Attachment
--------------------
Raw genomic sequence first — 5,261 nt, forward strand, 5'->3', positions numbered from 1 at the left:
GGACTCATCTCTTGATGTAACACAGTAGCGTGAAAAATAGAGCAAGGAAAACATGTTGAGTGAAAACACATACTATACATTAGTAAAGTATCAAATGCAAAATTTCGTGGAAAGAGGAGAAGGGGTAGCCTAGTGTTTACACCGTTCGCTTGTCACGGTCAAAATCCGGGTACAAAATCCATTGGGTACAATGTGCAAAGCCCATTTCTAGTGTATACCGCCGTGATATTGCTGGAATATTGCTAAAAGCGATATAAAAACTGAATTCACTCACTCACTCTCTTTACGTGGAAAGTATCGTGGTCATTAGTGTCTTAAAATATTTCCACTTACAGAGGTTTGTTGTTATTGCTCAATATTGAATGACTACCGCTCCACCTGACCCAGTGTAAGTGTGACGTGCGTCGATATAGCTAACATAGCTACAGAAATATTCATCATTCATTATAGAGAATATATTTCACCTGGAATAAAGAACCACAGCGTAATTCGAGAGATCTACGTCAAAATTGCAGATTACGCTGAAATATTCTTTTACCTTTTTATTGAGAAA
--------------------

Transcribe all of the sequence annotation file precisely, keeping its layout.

Raw genomic sequence first — 5,261 nt, forward strand, 5'->3', positions numbered from 1 at the left:
GGACTCATCTCTTGATGTAACACAGTAGCGTGAAAAATAGAGCAAGGAAAACATGTTGAGTGAAAACACATACTATACATTAGTAAAGTATCAAATGCAAAATTTCGTGGAAAGAGGAGAAGGGGTAGCCTAGTGTTTACACCGTTCGCTTGTCACGGTCAAAATCCGGGTACAAAATCCATTGGGTACAATGTGCAAAGCCCATTTCTAGTGTATACCGCCGTGATATTGCTGGAATATTGCTAAAAGCGATATAAAAACTGAATTCACTCACTCACTCTCTTTACGTGGAAAGTATCGTGGTCATTAGTGTCTTAAAATATTTCCACTTACAGAGGTTTGTTGTTATTGCTCAATATTGAATGACTACCGCTCCACCTGACCCAGTGTAAGTGTGACGTGCGTCGATATAGCTAACATAGCTACAGAAATATTCATCATTCATTATAGAGAATATATTTCACCTGGAATAAAGAACCACAGCGTAATTCGAGAGATCTACGTCAAAATTGCAGATTACGCTGAAATATTCTTTTACCTTTTTATTGAGAAA